Although the extensive use of carbonate rocks in architecture and sculpture go up since ancient times, such rocks are subjected to high vulnerability when submitted to the action of decay agents. The exposure to weathering and anthropic actions are capable of microstructural variations in load resistance and durability of the rocks, producing a quantitative loss and qualitative modifications of the employed materials, which compromise the durability and the aspect of the cultural heritage. Consolidation is one of the key issues as concerns the conservation of Cultural Heritage, and is often the practice required to ensure the preservation of the artifacts. From scientific literature emerges the lack of resolution of some issues associated to the restoration and conservation of materials: i) real effectiveness of the treatments employed in the restoration for the surfaces cohesion, very important to ensure durability; ii) the achievement of adequate penetration depth of the newly-formed mineral phases; iii) compatibility with the stone substrates; iv) absence or reduction of unexpected derived effects; v) control of nucleation and growth of newly-formed phases. The present work fits the open issues and, through a systematic experimentation, is aimed to suggest some solutions as concerns the main tasks above-mentioned. The experimental materials were selected between two different carbonatic lithotypes, due to their widespread use in the Mediterranean area. The rocks come from two Italian quarries: a Carrara marble facies (Marmo Statuario Michelangelo, Apuan Alps) and a limestone facies (Santa Caterina di Pittinuri) were collected from Tuscany and central Sardinia, respectively. To simulate the in situ degradation, an accelerated aging method was adopted, operating by thermal stress processes at elevated temperatures, to cause microstructural decay. Two unmarketable inorganic products were employed to cause an induced mineralization of newly-formed mineral phases, compatible with the stone substrates: i) the diammonium hydrogen phosphate (DAHP), recently proposed from some Authors to promote the formation of calcium phosphates, mainly hydroxyapatite (HAP); ii) an innovative inorganic salt ammonium methyloxalate (AmMeox), as an unconventional precursor of calcium oxalate phases (CaOx) . Furthermore, the role of several analytical techniques was investigated, to define the most suitable ones for the objectives of the present work. At this purpose, the operating parameters such as time, temperature, concentration of the solutions, were checked. To characterize the untreated selected materials as well as to evaluate the effectiveness of the treatments after the application of the consolidants to the thermal stressed stones, a multi-analytical approach was established by the application the following different analytical techniques and laboratory tests: i) Optical Microscopy, in polarized light (OM), ii) Fluorescence Microscopy (FM), iii) X-Ray Diffraction (XRD), iv) Raman Spectroscopy, v) Computed Tomography (CT), vi) Scanning Electron Microscopy (SEM), vii) Energy Dispersive X-Ray Spectrometry (EDS), viii) Mercury Intrusion Porosimetry (MIP), ix) measurement of the ultrasonic propagation speed, x) spectrophotometry, xi) roughness, xii) hardness, xiii) static angle contact, xiv) hydric behavior. (key words: marble, limestone, stone decay, inorganic consolidants, coatings, role of procedures, thermal stress)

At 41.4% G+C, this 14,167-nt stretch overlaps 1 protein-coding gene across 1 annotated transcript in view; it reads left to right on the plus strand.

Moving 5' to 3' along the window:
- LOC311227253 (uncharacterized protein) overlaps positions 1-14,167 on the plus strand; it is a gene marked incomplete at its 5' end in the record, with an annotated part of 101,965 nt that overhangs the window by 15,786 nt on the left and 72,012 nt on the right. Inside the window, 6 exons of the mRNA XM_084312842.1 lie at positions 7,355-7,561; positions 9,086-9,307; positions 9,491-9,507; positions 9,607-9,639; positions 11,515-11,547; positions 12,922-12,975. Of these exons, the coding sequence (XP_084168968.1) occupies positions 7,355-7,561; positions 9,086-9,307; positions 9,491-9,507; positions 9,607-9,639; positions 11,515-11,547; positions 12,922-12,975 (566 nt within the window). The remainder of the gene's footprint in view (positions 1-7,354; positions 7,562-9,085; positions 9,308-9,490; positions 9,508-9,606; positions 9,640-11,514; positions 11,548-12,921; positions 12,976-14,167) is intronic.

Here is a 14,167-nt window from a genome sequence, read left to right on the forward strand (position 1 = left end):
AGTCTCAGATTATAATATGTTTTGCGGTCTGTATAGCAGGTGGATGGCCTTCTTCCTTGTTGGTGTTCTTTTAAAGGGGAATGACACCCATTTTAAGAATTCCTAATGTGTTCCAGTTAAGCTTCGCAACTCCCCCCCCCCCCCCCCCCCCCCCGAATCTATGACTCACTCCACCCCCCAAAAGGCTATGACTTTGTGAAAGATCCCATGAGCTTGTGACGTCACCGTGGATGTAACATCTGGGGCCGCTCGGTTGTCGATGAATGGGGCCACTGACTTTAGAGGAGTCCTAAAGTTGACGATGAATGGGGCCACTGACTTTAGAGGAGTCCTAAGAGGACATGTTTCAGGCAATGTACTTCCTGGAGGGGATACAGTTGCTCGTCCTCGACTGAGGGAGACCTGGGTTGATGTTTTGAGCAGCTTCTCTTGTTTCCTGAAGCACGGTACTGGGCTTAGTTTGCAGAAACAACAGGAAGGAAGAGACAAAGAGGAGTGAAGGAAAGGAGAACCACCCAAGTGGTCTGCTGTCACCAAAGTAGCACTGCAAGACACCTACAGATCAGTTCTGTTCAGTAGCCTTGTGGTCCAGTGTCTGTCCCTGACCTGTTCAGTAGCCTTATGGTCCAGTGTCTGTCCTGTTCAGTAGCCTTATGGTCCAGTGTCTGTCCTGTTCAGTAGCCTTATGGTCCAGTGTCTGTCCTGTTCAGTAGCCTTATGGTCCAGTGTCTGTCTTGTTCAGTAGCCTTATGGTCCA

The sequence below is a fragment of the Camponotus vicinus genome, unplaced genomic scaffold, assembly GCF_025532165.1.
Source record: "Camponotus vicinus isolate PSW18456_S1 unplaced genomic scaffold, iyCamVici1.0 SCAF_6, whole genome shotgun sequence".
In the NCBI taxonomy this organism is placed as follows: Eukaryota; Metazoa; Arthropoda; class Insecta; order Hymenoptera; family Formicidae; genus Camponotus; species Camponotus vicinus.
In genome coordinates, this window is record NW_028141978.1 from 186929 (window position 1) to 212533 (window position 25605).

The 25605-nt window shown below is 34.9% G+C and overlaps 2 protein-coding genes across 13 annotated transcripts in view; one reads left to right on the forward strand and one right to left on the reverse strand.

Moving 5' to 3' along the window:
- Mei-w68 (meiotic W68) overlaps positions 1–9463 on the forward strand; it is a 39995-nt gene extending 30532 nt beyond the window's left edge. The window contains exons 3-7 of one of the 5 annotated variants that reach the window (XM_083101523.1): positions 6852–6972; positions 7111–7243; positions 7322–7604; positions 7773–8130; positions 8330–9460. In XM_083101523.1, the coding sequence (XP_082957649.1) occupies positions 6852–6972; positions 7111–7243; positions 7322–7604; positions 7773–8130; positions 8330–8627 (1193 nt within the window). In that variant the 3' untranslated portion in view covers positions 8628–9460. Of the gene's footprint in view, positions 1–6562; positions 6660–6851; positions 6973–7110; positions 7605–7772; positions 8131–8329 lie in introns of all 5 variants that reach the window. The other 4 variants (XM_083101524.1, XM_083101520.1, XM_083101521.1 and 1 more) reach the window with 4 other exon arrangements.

Consolidamento di supporti lapidei carbonatici caratterizzanti i Beni Culturali attraverso formulati inorganici mineralizzanti: applicazione ed efficacia.

MURRU, ARIANNA
2017-04-07

Abstract